Improving Nature?: The Science and Ethics of Genetic Engineering
Cambridge University Press
Michael J. Reiss
1 Jan 1996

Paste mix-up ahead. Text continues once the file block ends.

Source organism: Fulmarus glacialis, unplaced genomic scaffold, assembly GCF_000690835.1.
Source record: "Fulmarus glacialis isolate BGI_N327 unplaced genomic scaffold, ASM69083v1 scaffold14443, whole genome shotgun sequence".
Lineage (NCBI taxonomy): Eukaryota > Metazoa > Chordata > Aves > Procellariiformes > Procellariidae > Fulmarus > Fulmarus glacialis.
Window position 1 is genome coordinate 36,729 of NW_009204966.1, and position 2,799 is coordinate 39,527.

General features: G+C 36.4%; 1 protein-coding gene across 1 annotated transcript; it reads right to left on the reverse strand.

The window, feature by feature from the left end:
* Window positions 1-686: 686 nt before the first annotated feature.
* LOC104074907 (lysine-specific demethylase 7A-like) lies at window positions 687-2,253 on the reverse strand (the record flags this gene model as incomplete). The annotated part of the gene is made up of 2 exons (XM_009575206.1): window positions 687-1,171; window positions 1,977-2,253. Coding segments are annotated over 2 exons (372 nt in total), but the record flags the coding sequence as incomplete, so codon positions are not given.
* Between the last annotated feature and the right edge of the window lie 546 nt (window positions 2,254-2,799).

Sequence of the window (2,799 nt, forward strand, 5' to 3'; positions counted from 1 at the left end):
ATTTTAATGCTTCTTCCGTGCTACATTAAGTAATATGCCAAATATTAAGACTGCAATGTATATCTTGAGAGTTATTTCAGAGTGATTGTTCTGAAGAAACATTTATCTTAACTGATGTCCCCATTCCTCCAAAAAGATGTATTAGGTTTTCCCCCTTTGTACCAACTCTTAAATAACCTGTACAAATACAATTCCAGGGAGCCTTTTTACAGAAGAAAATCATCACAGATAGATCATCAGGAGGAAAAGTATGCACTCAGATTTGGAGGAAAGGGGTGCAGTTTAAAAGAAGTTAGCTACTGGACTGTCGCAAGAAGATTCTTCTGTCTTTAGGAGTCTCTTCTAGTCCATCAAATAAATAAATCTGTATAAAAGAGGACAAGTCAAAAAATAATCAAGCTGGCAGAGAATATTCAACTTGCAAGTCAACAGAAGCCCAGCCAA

Little more than a decade ago the term 'genetic engineering' was hardly known outside research laboratories. By now, though, its use is widespread. Those in favour of genetic engineering - and those against it - tell us that it has the potential to change our lives perhaps more than any other scientific or technological advance. But what are the likely consequences of genetic engineering? Is it ethically acceptable? Should we be trying to improve on nature? The authors, a biologist and a moral philosopher, examine the implications of genetic engineering in every aspect of our lives. The underlying science is explained in a way easily understood by a general reader, and the moral and ethical considerations that arise are fully discussed. Throughout, the authors clarify the issues involved so that readers can make up their own minds about these controversial issues.